A revival in city centre living is at the heart of Birmingham’s 20-year development strategy. Public Affairs Correspondent Paul Dale reports.
Planners are putting their faith in rapid recovery of the city-living apartments market as Birmingham embarks on an unprecedented dash for growth.
Up to 51,000 new homes could be built across the city by 2026 but almost half – 20,000 – will be located in the central core area.
The target is to double the construction rate of flats and houses seen in city centre between 1995 and 2010, which in itself ran at a record pace.
By doing so, the city council hopes it can grow Birmingham’s population to about 1.1 million without taking green belt land for new housing.
By excluding green belt from development, the council is effectively ruling out building on 16 per cent of the city’s total land mass.
The proposal is floated in the draft version of the Birmingham Core Strategy 2006-2026 – a statutory document laying down development guidelines.
The strategy calls for action to halt social polarisation – the tendency for professional and managerial groups to move out of the city to live in neighbouring shire counties – and says the answer is to create high-quality residential settlements in Birmingham attractive to all.
The document accepts there are environmental concerns about the impact of large-scale growth.
Response to a consultation exercise questioned the wisdom of expanding even further the size of the largest city outside of London.
But the document states that it is important Birmingham continues to “strengthen its role on the world stage”.
It goes on: “The emerging strategy is therefore committed to growth but aims to ensure that this takes place in a way which helps to make Birmingham a better place for everyone who lives, works or visits the city.”
The authors admit they may be taking a gamble over the speed at which the housing market emerges from the doldrums.
Several high-profile city centre regeneration schemes reliant on selling apartments are currently mothballed, victims of the credit crunch.
These include the third phase of Snow Hill and the £500 million Arena Central scheme.
The Core Strategy draft suggests that between 20 and 35 per cent of new-build in the city centre should be affordable housing.
The document warns: “Recently, the market for apartments in the city centre has been badly hit by the credit crunch and development has slowed considerably.
“However, it is the city council’s belief that this market will return in due course.”
Population projections suggest an above-average increase in the number of young people living in Birmingham over the next 20 years as well as an increase in the number of foreign students attending colleges and universities. This, it is claimed, will lead to record demand for small flats.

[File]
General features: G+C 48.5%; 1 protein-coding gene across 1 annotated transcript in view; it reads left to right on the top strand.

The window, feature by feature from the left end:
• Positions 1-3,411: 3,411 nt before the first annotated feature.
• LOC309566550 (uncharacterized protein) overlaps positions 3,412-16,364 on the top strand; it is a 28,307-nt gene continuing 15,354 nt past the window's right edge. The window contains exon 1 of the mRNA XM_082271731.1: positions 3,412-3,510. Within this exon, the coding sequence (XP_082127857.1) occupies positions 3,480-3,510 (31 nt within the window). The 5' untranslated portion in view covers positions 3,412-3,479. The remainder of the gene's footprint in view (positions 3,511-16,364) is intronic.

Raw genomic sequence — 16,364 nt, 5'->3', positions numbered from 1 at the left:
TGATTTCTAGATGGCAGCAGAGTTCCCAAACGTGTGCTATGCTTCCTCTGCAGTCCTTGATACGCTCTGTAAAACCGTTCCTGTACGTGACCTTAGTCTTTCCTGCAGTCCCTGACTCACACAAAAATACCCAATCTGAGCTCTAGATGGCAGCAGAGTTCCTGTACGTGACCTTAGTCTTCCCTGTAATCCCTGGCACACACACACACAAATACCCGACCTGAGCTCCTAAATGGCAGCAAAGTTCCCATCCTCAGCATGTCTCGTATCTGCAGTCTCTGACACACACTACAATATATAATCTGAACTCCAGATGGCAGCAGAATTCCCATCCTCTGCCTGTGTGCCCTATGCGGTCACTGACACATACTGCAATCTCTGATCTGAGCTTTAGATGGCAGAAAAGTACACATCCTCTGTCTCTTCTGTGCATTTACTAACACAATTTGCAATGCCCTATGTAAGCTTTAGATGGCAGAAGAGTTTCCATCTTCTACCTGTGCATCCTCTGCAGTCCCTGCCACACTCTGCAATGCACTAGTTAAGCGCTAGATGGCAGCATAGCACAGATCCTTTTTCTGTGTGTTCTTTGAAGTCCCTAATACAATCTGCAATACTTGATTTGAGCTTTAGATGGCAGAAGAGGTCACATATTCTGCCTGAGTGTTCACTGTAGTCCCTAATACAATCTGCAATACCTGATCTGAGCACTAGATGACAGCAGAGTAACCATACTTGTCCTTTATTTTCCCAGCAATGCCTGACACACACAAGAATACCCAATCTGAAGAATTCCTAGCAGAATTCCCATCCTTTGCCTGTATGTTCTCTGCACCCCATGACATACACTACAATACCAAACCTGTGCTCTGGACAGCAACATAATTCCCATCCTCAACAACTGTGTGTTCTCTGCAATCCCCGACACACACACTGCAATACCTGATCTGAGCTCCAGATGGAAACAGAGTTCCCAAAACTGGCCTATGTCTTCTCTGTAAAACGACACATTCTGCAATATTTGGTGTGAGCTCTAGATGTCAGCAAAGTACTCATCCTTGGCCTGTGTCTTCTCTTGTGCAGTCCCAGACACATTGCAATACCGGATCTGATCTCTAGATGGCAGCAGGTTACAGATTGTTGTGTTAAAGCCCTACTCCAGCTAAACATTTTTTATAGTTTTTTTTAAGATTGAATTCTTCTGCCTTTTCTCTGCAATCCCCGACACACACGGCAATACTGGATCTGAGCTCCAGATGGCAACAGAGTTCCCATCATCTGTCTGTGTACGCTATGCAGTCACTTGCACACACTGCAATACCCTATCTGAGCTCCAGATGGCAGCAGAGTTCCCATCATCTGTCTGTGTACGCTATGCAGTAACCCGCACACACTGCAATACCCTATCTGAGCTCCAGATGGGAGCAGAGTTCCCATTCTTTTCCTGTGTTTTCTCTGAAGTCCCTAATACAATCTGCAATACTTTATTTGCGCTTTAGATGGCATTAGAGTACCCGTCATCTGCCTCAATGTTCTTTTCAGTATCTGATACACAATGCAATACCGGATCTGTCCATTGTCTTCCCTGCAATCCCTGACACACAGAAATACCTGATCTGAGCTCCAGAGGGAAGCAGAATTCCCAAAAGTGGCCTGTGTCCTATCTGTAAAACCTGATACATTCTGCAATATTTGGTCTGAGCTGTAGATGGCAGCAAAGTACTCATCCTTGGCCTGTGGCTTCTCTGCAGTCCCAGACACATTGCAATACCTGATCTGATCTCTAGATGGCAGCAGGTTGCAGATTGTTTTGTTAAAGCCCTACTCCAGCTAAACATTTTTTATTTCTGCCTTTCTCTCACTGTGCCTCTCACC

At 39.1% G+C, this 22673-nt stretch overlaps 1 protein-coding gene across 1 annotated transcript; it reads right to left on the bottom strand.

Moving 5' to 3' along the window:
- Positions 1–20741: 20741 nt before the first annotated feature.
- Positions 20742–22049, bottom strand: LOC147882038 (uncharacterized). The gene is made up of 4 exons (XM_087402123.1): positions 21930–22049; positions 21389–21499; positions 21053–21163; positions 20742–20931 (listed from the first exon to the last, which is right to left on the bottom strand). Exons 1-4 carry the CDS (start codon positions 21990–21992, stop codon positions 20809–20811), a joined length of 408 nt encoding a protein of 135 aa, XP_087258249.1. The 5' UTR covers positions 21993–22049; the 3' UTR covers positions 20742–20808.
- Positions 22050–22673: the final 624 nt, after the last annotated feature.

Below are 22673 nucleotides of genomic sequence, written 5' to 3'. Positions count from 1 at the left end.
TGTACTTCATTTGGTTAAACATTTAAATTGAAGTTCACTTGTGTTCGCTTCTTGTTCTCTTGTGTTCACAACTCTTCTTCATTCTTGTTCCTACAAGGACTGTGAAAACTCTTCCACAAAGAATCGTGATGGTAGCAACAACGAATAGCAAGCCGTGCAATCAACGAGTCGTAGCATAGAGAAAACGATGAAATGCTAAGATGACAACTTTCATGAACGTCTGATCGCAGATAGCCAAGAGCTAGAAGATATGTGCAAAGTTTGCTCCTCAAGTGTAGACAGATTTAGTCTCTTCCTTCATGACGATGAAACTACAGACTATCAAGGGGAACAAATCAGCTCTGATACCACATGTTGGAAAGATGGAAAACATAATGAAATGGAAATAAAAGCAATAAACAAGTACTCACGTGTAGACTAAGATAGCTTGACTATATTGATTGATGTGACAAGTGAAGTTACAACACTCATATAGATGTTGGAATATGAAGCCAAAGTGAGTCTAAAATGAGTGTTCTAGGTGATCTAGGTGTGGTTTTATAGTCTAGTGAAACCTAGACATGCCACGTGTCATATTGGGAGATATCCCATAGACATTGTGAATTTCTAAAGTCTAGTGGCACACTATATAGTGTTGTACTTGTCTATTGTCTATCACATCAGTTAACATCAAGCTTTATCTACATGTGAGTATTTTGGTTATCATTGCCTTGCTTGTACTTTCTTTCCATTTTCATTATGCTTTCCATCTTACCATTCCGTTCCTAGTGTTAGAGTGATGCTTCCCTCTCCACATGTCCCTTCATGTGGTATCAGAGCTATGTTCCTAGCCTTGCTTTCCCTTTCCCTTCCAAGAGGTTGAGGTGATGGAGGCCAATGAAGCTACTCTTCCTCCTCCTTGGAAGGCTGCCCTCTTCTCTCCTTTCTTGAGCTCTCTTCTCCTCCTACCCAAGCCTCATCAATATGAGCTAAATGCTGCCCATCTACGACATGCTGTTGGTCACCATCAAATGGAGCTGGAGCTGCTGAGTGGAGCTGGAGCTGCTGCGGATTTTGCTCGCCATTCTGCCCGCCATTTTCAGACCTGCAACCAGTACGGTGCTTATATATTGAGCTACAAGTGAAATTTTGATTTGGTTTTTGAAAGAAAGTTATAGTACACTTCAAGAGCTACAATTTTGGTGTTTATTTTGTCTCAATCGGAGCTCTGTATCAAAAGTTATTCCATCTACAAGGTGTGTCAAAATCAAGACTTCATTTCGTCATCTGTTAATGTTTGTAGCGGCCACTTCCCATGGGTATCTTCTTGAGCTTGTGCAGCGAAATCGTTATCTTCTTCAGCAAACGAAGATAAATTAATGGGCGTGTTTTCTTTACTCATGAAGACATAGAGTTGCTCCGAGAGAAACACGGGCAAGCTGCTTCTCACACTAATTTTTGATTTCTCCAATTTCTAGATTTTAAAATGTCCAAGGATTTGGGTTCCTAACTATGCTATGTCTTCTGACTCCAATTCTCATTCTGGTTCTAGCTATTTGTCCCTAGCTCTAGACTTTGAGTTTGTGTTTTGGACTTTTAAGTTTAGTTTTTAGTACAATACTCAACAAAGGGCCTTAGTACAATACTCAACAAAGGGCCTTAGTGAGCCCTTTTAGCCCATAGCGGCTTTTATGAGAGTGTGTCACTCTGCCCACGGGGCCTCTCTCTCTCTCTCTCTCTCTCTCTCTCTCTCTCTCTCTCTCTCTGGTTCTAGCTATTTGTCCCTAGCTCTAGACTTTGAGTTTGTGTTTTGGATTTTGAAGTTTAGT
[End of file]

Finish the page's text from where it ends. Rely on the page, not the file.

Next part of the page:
The document adds: “It is a fundamental assumption of the strategy that the city living apartment market will return and make a significant contribution to meeting the city’s housing target.
“Should this target not be achieved the city’s overall housing target will need to be revisited and adjusted accordingly.
“Improving the quality of the environment in the city centre will continue to be a high priority, as will improving pedestrian links between the city centre quarters and with the adjacent neighbourhoods.”
Proposed targets envisage 2,250 homes a year being built in Birmingham between 2011 and 2016, 2,870-a-year between 2017 and 2021 and 3,200-a-year between 2022 and 2026. Housing development in the city centre will be based on a density of at least 100 dwellings to the hectare.
The core strategy states: “The city council’s aim is to increase the level of housing provision as quickly as possible as the country emerges from the recession which commenced during the early years of this plan period.
“The recession has had a major impact on the house building industry with significant reductions in both starts and completions from pre-recession levels
“The actual rate of delivery will depend on the speed with which the housing market recovers from the recession as well as on land supply factors.”
Outside of the city centre, significant housing and retail growth will be concentrated in Sutton Coldfield, Perry Barr, Selly Oak and east Birmingham.
The council is proposing to build nine eco-villages. Sustainable Urban Neighbourhoods, described as “exemplary high quality housing settlements that utilise low carbon forms of energy production and promote the best sustainable practices”, are proposed at Longbridge, Bordesley Park, Stechford, Shard End, Meadway, Greater Icknield, Druids Heath, Kings Norton and Highgate.
They will be developed on brownfield sites with the intention of helping Birmingham meet a target to cut carbon emissions by 60 per cent.
The document adds: “Pleasant and safe family neighbourhoods will be created, with a range of green and open space, providing a high quality of life for residents.
“Sustainable waste management will be encouraged from the beginning of development. Residences will benefit from recycling provision and the potential to utilise waste as a resource for energy recovery will be explored.”
The council is also promising to cut energy consumption in the buildings it owns by 25 per cent.
Cabinet member for regeneration, Tim Huxtable, is keen to gauge public reaction to the strategy document.
Coun Huxtable (Con Bournville) said: “The draft policies have been produced after extensive consultation and reflect the city’s aspirations for its growth, economic development and approach for tackling the key issues for the next 20 years.
“Many of these issues, such as the need to create more affordable housing and sustainable employment and continue tackling climate change, will be challenging and require innovative solutions within increasingly limited resources.”